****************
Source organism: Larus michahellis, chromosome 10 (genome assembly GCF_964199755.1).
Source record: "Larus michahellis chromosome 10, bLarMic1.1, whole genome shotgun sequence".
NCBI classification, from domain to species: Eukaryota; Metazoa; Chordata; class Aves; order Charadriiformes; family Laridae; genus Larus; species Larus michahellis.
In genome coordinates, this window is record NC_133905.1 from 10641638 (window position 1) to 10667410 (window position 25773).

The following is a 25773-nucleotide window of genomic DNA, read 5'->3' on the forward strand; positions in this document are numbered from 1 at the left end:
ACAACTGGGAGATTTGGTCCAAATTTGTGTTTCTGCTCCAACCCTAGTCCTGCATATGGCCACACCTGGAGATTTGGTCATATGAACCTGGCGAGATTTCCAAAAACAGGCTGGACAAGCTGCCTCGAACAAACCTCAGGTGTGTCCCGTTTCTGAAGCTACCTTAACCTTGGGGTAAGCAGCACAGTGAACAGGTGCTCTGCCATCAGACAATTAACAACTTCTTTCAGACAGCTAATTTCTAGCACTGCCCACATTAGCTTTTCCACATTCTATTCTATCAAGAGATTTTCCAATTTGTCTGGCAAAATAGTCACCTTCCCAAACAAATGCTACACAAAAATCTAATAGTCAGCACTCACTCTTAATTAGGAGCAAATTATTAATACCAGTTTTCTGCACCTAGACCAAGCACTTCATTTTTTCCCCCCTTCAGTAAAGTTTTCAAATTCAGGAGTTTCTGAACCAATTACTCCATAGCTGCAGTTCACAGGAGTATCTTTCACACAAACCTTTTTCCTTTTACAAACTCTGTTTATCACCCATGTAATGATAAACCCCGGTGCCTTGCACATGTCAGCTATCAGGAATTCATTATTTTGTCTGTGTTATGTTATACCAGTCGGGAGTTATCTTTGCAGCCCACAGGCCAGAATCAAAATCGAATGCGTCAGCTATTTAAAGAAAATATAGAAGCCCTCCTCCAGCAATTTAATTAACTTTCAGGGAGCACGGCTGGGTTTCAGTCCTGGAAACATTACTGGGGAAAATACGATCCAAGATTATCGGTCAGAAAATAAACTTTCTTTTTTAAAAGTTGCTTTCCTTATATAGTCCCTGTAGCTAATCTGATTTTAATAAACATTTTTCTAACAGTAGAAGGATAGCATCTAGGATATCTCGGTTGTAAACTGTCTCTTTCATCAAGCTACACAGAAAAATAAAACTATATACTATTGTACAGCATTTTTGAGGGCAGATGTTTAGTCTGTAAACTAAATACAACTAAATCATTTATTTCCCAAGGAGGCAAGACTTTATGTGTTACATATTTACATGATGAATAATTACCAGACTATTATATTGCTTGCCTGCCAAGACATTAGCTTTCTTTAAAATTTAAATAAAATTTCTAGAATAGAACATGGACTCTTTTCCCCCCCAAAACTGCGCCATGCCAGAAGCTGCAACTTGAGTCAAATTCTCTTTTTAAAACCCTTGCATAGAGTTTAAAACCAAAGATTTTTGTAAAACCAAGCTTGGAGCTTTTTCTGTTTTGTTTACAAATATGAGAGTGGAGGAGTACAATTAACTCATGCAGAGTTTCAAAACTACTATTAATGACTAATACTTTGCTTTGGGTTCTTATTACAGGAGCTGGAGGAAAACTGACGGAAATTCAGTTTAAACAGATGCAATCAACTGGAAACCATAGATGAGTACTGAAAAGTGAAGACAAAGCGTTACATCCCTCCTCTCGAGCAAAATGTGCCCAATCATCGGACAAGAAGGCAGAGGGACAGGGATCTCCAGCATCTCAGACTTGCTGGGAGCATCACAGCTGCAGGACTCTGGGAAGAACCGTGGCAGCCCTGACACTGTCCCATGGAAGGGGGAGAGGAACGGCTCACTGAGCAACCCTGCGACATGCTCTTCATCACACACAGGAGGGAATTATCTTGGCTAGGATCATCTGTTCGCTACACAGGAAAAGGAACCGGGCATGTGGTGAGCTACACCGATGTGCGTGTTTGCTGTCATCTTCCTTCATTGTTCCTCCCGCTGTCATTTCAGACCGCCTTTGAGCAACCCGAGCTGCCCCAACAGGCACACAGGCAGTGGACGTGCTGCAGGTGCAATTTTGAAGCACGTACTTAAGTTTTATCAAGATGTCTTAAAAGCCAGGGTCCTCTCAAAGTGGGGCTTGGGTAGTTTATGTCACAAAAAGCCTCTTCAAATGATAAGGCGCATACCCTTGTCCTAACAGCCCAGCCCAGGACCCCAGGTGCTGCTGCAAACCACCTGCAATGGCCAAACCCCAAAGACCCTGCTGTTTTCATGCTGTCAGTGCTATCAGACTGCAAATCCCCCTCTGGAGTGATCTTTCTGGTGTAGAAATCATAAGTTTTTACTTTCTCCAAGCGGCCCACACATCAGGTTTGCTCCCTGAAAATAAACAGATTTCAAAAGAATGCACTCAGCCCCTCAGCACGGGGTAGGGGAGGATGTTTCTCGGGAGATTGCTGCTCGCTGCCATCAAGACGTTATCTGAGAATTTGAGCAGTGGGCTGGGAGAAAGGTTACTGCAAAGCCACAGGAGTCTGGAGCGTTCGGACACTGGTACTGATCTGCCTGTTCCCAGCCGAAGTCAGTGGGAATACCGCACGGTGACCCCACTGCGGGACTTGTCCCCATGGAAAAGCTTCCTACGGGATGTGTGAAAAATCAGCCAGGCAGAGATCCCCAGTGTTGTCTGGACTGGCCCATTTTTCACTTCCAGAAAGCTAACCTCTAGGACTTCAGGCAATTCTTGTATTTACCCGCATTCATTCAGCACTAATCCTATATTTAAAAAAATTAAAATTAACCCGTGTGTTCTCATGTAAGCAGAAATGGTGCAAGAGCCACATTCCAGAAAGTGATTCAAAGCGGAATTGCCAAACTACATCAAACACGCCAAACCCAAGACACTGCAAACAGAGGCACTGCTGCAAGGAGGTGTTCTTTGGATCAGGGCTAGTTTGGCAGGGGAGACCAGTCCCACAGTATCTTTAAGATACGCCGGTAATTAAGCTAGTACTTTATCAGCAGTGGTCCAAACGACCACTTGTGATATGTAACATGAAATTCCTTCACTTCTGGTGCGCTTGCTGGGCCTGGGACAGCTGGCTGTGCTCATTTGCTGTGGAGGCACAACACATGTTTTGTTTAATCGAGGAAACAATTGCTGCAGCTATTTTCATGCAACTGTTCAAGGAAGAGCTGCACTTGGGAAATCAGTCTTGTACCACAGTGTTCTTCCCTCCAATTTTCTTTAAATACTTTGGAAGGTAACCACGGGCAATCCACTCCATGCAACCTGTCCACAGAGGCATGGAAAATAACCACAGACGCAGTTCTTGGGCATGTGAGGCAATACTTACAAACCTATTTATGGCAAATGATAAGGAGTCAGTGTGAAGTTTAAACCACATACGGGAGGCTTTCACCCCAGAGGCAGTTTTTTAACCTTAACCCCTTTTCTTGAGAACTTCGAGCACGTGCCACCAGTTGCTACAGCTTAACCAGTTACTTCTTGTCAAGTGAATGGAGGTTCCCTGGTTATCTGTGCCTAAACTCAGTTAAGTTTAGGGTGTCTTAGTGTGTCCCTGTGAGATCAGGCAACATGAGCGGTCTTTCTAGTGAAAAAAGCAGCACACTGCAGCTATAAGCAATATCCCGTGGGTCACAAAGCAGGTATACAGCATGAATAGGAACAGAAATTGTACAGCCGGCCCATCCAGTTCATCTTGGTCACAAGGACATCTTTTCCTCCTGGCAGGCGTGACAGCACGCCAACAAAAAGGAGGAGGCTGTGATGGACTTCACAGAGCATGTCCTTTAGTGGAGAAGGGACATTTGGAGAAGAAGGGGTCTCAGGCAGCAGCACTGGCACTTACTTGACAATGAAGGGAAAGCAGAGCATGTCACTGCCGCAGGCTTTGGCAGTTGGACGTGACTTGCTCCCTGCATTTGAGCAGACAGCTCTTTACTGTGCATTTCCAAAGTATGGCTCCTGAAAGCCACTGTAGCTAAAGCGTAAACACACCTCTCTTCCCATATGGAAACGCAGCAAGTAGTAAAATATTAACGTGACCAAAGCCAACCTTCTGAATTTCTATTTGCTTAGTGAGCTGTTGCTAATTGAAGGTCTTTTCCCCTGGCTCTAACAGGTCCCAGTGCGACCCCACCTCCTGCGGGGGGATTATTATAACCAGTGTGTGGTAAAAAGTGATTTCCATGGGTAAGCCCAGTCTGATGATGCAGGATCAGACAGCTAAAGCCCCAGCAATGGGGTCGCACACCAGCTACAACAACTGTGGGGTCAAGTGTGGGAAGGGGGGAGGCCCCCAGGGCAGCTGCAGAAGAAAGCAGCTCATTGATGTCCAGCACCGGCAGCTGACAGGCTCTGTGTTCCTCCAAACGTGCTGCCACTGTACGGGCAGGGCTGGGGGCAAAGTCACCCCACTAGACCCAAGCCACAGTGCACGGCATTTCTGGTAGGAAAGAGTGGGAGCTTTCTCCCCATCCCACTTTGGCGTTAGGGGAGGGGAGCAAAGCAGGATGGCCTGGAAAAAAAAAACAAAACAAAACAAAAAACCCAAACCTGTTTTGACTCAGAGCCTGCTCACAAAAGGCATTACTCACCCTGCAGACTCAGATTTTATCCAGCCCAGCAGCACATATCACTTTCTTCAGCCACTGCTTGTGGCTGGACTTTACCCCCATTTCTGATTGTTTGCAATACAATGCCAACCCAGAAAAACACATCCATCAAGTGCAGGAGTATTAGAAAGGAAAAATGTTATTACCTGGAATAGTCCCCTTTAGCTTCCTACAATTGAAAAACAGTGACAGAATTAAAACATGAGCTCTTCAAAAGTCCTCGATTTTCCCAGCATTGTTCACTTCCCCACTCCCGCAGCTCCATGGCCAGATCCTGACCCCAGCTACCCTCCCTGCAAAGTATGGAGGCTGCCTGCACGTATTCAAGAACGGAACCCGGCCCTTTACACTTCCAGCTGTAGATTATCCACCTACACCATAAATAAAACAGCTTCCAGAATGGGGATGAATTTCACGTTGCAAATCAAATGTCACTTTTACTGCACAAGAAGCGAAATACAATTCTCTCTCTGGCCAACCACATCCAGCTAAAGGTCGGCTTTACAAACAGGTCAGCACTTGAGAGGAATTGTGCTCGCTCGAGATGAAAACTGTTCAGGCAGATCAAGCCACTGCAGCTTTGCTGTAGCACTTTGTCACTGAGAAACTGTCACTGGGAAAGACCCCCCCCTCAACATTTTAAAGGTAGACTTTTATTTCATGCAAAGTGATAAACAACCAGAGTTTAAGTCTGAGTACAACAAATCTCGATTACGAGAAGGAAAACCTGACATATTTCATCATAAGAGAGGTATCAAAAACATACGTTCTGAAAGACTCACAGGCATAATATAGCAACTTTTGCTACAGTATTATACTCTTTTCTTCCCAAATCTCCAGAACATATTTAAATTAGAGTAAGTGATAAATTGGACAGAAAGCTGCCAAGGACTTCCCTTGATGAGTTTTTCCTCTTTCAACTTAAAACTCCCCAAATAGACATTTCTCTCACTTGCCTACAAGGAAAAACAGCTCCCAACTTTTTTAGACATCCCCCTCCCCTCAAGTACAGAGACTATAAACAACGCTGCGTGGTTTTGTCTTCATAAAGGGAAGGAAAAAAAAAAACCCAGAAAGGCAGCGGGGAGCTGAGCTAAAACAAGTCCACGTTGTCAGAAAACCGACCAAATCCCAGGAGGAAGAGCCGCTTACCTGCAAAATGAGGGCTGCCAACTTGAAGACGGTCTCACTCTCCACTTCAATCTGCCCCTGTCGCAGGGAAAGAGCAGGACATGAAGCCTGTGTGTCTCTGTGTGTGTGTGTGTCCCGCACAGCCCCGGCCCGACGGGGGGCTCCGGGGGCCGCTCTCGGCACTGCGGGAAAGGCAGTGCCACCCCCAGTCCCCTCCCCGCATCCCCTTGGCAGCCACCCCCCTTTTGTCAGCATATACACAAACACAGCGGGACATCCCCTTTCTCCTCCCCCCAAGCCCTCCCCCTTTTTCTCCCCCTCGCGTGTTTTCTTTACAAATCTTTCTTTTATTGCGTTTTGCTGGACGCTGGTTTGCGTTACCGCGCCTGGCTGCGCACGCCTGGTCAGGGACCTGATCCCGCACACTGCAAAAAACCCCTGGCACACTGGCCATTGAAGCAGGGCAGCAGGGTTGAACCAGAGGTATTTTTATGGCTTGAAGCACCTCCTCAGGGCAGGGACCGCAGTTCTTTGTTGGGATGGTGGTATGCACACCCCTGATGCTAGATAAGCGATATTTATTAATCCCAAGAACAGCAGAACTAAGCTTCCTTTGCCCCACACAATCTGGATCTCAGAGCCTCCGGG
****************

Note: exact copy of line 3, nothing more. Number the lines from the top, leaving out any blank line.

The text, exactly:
NCBI classification, from domain to species: Eukaryota; Metazoa; Chordata; class Aves; order Charadriiformes; family Laridae; genus Larus; species Larus michahellis.